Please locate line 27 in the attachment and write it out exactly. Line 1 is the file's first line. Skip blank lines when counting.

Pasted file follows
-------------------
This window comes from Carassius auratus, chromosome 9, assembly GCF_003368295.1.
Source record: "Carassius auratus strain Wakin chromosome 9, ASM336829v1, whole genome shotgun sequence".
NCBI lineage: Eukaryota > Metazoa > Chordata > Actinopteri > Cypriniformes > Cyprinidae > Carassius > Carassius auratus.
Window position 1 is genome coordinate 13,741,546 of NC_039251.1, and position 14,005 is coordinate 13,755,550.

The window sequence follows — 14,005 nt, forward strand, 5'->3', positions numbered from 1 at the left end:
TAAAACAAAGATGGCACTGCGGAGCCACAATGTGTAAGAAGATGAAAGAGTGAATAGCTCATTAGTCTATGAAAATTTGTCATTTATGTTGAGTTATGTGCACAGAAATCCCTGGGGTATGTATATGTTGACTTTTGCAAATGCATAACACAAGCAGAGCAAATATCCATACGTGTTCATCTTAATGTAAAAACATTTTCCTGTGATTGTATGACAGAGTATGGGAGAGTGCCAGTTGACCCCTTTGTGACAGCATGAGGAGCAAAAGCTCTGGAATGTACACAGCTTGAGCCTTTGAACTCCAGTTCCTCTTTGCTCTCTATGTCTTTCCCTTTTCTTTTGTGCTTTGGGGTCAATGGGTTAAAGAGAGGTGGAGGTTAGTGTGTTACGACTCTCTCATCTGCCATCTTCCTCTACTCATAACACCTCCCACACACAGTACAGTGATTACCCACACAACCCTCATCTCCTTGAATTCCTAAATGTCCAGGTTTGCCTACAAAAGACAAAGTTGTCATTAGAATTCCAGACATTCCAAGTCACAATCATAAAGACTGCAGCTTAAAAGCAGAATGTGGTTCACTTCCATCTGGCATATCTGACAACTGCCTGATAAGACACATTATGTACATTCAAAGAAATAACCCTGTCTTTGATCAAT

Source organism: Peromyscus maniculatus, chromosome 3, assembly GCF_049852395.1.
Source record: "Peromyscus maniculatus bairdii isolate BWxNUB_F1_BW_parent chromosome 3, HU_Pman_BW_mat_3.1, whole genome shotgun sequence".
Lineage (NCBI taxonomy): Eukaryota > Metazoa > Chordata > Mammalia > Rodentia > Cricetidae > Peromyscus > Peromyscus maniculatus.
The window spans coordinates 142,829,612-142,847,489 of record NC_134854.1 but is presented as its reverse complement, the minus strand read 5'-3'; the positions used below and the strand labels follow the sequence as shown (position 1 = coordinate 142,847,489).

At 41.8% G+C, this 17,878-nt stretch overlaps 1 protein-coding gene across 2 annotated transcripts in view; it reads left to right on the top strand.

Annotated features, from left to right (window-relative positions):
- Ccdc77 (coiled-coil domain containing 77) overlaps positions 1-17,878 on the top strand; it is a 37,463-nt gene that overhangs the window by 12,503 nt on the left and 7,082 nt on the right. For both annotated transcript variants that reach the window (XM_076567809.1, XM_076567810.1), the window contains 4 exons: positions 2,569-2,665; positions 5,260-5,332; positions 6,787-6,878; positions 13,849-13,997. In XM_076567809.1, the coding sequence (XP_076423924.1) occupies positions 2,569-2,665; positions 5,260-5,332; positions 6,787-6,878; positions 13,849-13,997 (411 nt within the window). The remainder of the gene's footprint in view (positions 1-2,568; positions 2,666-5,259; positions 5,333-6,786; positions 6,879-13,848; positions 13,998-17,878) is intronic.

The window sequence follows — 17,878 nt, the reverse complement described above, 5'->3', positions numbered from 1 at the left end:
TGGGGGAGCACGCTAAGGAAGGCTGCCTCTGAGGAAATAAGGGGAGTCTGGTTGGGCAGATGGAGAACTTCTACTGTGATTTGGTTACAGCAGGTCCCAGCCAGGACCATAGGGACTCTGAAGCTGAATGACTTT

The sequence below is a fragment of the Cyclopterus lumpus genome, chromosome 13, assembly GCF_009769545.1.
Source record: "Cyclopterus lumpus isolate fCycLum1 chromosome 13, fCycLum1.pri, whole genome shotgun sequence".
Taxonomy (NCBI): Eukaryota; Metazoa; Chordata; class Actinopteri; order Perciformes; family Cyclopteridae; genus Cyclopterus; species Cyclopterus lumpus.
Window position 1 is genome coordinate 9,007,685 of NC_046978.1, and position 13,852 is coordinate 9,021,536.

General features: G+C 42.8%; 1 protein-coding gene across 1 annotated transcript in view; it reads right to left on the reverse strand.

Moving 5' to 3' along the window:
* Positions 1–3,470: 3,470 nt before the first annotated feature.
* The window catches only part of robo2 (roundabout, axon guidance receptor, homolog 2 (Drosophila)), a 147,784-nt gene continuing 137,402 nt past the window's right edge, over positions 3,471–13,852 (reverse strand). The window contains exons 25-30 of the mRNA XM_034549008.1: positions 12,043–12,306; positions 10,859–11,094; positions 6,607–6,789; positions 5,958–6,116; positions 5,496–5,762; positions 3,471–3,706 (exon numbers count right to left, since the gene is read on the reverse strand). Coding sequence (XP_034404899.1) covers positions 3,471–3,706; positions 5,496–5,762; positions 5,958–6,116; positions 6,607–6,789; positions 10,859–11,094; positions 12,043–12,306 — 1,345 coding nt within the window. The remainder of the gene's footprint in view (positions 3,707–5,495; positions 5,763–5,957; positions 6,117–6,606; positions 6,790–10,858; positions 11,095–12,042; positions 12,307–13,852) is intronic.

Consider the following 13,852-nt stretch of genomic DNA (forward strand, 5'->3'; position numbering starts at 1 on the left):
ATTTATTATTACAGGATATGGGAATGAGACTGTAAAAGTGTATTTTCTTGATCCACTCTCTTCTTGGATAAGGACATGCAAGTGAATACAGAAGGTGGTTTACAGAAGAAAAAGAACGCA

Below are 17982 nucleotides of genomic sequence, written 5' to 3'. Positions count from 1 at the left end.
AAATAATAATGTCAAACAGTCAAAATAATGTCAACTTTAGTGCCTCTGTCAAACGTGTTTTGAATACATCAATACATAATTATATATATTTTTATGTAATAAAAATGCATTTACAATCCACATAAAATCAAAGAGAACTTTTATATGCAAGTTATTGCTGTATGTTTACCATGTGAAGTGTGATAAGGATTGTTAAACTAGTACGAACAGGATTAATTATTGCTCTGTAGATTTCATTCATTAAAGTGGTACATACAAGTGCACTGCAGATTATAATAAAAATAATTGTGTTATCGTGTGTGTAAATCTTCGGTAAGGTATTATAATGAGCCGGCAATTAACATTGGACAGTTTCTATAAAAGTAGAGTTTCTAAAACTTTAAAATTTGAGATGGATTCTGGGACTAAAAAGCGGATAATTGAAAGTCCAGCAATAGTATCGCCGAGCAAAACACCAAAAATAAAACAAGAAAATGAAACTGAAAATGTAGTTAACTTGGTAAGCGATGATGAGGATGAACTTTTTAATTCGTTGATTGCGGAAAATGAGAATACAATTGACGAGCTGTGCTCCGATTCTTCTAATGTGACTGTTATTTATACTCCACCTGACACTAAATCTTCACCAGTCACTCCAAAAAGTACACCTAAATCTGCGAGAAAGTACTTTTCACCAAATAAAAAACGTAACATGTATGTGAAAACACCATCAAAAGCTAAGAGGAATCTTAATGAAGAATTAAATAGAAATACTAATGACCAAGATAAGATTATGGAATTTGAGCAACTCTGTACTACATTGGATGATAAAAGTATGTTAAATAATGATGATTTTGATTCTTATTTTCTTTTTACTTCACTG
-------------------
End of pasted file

AAATAATAATGTCAAACAGTCAAAATAATGTCAACTTTAGTGCCTCTGTCAAACGTGTTTTGAATACATCAATACATAATTATATATATTTTTATGTAATAAAAATGCATTTACAATCCACATAAAATCAAAGAGAACTTTTATATGCAAGTTATTGCTGTATGTTTACCATGTGAAGTGTGATAAGGATTGTTAAACTAGTACGAACAGGATTAATTATTGCTCTGTAGATTTCATTCATTAAAGTGGTACATACAAGTGCACTGCAGATTATAATAAAAATAATTGTGTTATCGTGTGTGTAAATCTTCGGTAAGGTATTATAATGAGCCGGCAATTAACATTGGACAGTTTCTATAAAAGTAGAGTTTCTAAAACTTTAAAATTTGAGATGGATTCTGGGACTAAAAAGCGGATAATTGAAAGTCCAGCAATAGTATCGCCGAGCAAAACACCAAAAATAAAACAAGAAAATGAAACTGAAAATGTAGTTAACTTGGTAAGCGATGATGAGGATGAACTTTTTAATTCGTTGATTGCGGAAAATGAGAATACAATTGACGAGCTGTGCTCCGATTCTTCTAATGTGACTGTTATTTATACTCCACCTGACACTAAATCTTCACCAGTCACTCCAAAAAGTACACCTAAATCTGCGAGAAAGTACTTTTCACCAAATAAAAAACGTAACATGTATGTGAAAACACCATCAAAAGCTAAGAGGAATCTTAATGAAGAATTAAATAGAAATACTAATGACCAAGATAAGATTATGGAATTTGAGCAACTCTGTACTACATTGGATGATAAAAGTATGTTAAATAATGATGATTTTGATTCTTATTTTCTTTTTACTTCACTG